Using clips from well-known movies to more obscure gems, Thom Andersen explores the realities and mysticism surrounding Los Angeles, a city which was produced by Hollywood itself. Thom Andersen's Los Angeles Plays Itself is divided into three segments: "The City as Background", "The City as Character" and "The City as Subject", with each providing a fascinating commentary on how Los Angeles was shaped and molded through the years by the industry of filmmaking. Los Angeles Plays Itself is a film told with passion, as Andersen somewhat exhaustively looks at the various political and social issues which shaped the city we know as L.A. Andersen's commentary about how Hollywood played a major part in shaping Los Angeles is somewhat seething at times, blaming the movie machine's aura for the city's lack of identity. The connections Andersen makes are intriguing, fascinating and opinionated but one cannot help but fine themselves engaged in this man's tour of the city he loves. Running nearly 3 hours in length, Los Angeles Plays Itself is a little bit of an endurance test that the average viewer may find monotonous or tiresome but for individuals passionate about filmmaking or really Los Angeles in general, Andersen's film should not be missed.
It has been quite awhile since I've experienced a film which challenged me the way Shane Carruth's Upstream Color has. The film centers around Kris and Jeff, two individuals who feel drawn together for reasons they can't seem to understand. Their memories and identity are fractured, with them trying to assemble the fragments of their lives. Shane Carruth's Upstream Color is a film that really doesn't require much of a narrative description but from what I've gathered these individuals have been infected by some sort of powerful parasite. This is a film that does not spell anything out for the viewer, placing them directly into the same situation as its characters - clueless and searching for answers. Carruth isn't interested in explaining the film in one big moment, instead asking the viewer to stick with it, laying small, gradual hints which lead to comprehension. Thematically the film is a bit hard to define but for me it seemed to touch on issues of Identity and Memory. For most of the film these two characters have a very fragmented perception of both of these attributes, which is both nightmarish and poignant in showing our need for connection and hope. Upstream Color uses imagery and sound design to create this atmosphere that seems intent on hypnotizing the viewer. It feels like a dream, with much of what is shown feeling like fractured memories. While Upstream Color is a fascinating and unique experience it isn't without a few minor faults. For starters, I found some of the acting to be a little too mechanical for my taste, with Shane Carruth once again reminding me of his limited acting ability. Honestly this isn't a huge deal considering the type of film this is but it is still worth mentioning. The more pressing criticism I have revolves around the monotonous atmosphere which the film creates. One could certainly make an argument that this aids in the hypnotic effect of the film but I personally found the films sombre synthetic score to become a little too overbearing and repetitive at times. Shane Carruth's Upstream Color is an ambitious and unique experience that should be seen by fans of unconventional narrative filmmaking.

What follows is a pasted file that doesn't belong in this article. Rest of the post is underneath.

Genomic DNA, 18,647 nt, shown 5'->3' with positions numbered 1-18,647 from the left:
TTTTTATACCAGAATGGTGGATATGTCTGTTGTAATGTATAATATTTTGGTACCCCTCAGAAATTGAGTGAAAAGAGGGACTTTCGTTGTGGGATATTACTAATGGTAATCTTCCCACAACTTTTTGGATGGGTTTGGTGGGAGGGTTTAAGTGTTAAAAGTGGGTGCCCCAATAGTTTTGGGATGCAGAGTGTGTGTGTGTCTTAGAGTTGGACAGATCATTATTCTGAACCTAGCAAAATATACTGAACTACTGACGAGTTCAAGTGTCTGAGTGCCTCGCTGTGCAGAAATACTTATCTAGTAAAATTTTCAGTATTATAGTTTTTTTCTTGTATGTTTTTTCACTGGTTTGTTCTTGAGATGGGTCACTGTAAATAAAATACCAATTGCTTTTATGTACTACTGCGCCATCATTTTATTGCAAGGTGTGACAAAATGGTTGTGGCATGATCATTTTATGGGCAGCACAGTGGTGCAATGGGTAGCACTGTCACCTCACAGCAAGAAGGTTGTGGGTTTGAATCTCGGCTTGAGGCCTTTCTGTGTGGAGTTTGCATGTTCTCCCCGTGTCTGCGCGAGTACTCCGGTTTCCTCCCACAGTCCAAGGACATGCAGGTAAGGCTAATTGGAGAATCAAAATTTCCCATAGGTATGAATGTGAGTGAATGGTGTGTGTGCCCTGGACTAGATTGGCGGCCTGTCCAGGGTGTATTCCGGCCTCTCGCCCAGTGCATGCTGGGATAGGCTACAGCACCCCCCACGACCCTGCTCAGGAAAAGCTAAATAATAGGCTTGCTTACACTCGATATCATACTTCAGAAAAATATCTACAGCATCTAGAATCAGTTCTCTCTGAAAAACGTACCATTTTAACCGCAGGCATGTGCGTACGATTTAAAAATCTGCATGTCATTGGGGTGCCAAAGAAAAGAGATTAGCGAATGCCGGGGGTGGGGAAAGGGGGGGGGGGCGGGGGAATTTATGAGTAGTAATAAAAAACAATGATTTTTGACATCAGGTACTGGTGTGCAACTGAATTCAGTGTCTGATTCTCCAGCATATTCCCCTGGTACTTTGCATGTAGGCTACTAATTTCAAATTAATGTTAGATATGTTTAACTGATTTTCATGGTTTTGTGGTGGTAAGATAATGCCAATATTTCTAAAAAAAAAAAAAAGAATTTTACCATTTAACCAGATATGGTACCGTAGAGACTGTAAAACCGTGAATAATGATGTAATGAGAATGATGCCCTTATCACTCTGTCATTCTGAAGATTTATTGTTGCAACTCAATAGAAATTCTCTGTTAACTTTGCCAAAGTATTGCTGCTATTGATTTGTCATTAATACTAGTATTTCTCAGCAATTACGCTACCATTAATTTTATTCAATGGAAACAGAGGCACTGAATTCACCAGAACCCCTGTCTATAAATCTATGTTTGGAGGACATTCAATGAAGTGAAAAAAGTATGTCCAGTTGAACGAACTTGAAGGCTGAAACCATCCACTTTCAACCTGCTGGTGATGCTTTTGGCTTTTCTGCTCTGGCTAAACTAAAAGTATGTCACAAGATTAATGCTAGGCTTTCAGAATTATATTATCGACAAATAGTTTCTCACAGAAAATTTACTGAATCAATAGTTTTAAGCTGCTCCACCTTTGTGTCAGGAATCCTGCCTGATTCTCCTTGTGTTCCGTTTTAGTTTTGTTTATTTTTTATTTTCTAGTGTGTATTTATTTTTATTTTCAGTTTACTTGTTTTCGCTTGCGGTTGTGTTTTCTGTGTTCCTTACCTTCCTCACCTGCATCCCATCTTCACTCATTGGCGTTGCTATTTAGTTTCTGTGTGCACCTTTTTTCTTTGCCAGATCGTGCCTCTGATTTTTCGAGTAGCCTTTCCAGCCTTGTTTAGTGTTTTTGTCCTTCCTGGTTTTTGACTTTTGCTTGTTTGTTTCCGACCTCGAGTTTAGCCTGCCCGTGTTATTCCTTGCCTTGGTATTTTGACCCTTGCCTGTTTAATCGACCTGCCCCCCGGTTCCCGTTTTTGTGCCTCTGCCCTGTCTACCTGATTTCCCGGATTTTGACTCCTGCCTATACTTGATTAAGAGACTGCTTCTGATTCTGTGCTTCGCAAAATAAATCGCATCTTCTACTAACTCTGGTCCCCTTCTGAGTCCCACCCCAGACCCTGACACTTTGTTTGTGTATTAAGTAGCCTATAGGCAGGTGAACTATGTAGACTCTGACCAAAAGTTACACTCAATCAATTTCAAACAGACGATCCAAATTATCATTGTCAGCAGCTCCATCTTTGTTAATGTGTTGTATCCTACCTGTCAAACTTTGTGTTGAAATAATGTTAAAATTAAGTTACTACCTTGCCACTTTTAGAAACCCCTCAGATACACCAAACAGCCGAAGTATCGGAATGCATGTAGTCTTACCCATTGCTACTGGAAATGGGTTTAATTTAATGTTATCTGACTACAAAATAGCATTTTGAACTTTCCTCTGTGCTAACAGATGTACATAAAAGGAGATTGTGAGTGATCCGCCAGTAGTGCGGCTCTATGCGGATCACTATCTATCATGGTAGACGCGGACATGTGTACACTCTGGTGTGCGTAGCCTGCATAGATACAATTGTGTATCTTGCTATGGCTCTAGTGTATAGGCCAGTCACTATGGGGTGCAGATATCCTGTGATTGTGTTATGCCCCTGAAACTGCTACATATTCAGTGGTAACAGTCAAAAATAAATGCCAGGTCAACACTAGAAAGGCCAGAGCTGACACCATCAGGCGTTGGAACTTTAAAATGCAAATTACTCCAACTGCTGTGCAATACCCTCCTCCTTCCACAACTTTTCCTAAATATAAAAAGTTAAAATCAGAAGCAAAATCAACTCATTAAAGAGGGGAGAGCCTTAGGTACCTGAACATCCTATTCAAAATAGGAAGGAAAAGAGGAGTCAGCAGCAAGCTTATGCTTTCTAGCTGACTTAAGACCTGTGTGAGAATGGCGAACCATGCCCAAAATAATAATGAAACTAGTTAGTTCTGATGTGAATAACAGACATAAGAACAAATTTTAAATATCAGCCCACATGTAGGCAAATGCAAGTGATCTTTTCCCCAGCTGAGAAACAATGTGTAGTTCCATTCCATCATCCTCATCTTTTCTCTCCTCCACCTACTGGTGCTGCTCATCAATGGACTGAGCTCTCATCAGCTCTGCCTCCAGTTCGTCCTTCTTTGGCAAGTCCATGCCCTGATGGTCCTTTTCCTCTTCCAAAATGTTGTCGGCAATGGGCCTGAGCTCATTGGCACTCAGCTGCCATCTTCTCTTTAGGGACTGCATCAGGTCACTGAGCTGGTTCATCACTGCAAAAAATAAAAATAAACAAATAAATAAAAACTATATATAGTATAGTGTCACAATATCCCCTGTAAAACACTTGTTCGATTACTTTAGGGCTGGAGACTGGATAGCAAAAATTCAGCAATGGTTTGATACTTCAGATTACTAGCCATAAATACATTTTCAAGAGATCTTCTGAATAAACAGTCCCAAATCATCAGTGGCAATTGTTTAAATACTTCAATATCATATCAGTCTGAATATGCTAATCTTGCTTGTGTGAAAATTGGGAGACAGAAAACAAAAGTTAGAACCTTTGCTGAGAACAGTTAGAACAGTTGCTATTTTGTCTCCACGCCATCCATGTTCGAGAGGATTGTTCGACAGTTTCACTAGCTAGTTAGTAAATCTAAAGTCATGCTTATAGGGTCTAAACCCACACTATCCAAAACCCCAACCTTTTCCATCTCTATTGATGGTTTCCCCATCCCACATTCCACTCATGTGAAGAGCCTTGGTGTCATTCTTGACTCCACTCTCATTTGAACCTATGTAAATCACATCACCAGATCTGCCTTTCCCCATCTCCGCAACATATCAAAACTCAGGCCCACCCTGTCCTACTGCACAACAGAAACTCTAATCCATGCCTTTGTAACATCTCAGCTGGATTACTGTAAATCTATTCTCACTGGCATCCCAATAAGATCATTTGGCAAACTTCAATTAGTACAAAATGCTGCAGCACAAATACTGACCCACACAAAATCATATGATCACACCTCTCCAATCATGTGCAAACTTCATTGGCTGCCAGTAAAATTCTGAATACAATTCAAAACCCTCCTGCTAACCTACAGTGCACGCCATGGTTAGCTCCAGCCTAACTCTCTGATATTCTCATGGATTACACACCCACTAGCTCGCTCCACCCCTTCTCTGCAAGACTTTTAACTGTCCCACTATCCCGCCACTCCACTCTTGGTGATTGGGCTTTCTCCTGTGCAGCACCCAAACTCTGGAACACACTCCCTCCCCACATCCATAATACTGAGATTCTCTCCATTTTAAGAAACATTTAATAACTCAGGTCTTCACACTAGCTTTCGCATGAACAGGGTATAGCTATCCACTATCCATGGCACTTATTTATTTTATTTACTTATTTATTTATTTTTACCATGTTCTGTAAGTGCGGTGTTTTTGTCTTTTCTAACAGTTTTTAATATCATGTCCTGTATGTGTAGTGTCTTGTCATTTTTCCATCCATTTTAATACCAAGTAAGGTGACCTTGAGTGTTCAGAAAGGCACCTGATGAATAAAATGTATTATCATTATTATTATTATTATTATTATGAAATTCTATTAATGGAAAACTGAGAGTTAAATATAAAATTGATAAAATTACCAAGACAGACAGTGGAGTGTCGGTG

Dave Randall, a skilled pilot, is called to a remote location by Dr. Bronson, an astronomer, who pays him to deliver a pair of photographs to another colleague, Dr. Hendron. With the photo's intentions being unknown to Randall at first, he soon discovers that he has been let in on a major secret, the impending end of the world as we know it. The astronomers have discovered that the planet Zyra will collide with Earth and wipe out all of humanity in a matter of months. With the theory facing widespread disbelief, the two astronomers manage to convince some very wealthy men to fund the construction of a rocket ship that they believe will get them to Zyra, which theoretically may be habitable for humans. Rudolph Mate's When Worlds Collide is an early disaster film that looks cheesy by today's standards, but its narrative structure would become a staple of the scifi disaster flick for years to come. When we are first introduced to Dave Randall he is a ladies man whose carefree demeanor presents him as a man with little substance or worth. It's through this extermination event which Randall becomes an important cog in humanities survival, while learning a bit about sacrifice. Randall's character arch, going from somewhat selfish to caring, is an example of how this films narrative supplied some of the major tropes of the sci-fi apocalypse genre. Another far more simplistic example of this lies in exposing the Dog Eat Dog nature of humanity. Obviously the rocket ship has severe limitations revolving around the number of passengers and cargo it can carry and this leads to a slight commentary on the darker-side of humanity, though I wouldn't call it cynical by any means. Even for the time, When Worlds Collide lacked a major budget with Mate relying heavily on ingenuity to make up for this. The film uses a barrage of stock footage, color filters, and matte work to create this living and breathing world that is believable and captivating, especially for the time. While the love triangle subplot of When Worlds Collide felt incredibly unnecessary to the story, overall, When World's Collide is an enjoyable early disaster film that provides a lot of context into how these type of films evolved going forward.
In Outside Satan, Bruno Dumont uses his ultra-naturalistic style to explore a story with supernatural elements. It's a tepidly paced film revolving around a loner character who lives in the marsh in the countryside of France. The film